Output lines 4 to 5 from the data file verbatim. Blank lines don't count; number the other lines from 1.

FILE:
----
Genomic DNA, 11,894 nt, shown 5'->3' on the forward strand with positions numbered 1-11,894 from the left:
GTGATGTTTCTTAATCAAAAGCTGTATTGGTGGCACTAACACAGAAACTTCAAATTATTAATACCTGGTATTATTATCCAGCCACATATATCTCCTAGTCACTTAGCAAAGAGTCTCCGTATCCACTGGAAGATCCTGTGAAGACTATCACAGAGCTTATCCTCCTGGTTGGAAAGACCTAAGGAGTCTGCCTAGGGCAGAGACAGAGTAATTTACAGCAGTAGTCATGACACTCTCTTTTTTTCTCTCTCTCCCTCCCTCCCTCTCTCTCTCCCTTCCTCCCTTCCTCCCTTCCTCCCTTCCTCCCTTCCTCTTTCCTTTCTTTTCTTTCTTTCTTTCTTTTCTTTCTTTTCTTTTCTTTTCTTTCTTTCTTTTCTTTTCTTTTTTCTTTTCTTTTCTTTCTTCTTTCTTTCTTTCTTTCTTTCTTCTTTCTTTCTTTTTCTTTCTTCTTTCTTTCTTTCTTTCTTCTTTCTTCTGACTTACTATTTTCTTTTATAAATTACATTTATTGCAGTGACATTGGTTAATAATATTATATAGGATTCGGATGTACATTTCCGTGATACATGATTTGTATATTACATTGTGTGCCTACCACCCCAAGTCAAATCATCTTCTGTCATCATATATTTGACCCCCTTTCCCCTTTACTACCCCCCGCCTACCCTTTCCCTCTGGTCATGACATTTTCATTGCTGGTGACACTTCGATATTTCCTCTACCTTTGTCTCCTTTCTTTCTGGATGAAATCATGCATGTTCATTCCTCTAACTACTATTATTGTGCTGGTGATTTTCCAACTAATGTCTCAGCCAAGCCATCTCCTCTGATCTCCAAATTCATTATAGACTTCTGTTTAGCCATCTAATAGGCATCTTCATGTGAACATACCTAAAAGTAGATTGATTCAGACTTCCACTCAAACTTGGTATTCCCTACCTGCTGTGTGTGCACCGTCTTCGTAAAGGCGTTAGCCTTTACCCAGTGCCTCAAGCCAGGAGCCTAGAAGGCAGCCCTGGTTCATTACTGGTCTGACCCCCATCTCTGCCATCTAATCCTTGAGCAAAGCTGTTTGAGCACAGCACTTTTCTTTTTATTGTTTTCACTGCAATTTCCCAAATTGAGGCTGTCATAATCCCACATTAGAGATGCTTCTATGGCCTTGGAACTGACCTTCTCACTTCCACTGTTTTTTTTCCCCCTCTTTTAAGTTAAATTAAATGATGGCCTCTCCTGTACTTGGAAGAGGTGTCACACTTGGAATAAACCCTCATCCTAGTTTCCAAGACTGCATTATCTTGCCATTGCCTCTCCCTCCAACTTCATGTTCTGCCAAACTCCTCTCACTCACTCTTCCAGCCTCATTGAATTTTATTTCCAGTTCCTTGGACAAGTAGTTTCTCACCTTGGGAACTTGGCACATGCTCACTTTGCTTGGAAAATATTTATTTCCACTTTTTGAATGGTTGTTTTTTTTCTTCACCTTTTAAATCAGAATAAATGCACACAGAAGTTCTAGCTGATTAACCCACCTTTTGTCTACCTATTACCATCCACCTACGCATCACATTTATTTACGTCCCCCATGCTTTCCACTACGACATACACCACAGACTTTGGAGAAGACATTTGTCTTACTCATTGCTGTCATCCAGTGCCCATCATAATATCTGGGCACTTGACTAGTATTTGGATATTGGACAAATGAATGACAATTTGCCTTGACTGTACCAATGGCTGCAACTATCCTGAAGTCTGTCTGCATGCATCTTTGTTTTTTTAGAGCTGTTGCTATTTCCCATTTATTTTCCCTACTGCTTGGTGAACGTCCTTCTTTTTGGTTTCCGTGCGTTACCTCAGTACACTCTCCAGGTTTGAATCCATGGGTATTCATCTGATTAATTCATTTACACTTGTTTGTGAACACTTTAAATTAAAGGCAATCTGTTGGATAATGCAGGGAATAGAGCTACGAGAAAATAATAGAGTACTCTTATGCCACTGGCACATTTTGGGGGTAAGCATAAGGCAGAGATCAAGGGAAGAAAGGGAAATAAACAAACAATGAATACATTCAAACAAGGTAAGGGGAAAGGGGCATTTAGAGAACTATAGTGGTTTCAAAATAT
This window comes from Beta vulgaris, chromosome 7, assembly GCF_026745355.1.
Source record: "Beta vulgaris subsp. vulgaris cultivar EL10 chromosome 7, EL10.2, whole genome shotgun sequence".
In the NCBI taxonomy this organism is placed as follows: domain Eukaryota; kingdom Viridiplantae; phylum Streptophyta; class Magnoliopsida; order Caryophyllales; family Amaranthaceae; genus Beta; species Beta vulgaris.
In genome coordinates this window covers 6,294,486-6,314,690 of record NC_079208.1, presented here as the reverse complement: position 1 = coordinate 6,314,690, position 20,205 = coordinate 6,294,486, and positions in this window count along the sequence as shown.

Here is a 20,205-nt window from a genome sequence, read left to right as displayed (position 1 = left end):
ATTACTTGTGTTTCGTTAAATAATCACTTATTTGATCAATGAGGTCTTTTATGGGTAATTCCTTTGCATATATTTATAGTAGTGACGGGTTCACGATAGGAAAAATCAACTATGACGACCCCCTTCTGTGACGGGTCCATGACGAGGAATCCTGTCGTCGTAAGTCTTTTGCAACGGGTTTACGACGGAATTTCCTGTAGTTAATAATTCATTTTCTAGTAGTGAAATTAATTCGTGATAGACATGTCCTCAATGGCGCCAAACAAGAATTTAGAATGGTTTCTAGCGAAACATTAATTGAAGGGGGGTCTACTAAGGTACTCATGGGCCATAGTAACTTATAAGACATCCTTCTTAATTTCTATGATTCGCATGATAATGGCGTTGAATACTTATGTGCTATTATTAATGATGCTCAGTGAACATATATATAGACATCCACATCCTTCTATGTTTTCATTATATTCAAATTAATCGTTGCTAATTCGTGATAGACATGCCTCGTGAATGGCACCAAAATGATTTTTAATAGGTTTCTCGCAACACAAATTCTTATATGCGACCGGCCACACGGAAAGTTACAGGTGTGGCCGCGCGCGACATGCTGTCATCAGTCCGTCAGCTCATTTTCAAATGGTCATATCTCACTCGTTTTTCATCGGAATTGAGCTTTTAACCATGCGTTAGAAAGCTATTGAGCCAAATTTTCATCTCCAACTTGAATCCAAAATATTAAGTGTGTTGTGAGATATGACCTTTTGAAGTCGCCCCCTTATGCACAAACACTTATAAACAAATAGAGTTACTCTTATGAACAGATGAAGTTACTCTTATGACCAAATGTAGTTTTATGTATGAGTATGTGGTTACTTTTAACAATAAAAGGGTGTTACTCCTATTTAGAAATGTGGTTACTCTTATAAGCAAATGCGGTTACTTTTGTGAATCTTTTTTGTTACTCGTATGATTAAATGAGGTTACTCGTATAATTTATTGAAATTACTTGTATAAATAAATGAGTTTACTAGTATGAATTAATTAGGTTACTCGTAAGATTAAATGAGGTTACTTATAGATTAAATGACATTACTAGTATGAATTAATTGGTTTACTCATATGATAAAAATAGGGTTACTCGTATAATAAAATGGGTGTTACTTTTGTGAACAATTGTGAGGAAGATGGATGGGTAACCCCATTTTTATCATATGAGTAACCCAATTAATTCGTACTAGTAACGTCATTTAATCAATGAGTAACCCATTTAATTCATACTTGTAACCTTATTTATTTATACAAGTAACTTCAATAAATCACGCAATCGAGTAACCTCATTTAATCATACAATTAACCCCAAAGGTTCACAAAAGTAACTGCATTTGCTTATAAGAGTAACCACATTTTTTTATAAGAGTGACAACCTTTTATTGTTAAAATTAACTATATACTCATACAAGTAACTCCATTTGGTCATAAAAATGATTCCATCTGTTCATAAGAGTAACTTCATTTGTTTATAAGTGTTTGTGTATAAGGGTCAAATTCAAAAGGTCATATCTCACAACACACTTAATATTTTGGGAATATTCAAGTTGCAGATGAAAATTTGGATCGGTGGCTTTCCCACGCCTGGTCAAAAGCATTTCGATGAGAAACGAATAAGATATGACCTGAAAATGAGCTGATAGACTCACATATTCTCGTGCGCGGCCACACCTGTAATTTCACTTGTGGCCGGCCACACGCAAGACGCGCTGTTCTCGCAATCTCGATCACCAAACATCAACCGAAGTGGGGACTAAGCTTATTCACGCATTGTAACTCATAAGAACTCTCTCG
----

Source record: "Beta vulgaris subsp. vulgaris cultivar EL10 chromosome 7, EL10.2, whole genome shotgun sequence".
In the NCBI taxonomy this organism is placed as follows: domain Eukaryota; kingdom Viridiplantae; phylum Streptophyta; class Magnoliopsida; order Caryophyllales; family Amaranthaceae; genus Beta; species Beta vulgaris.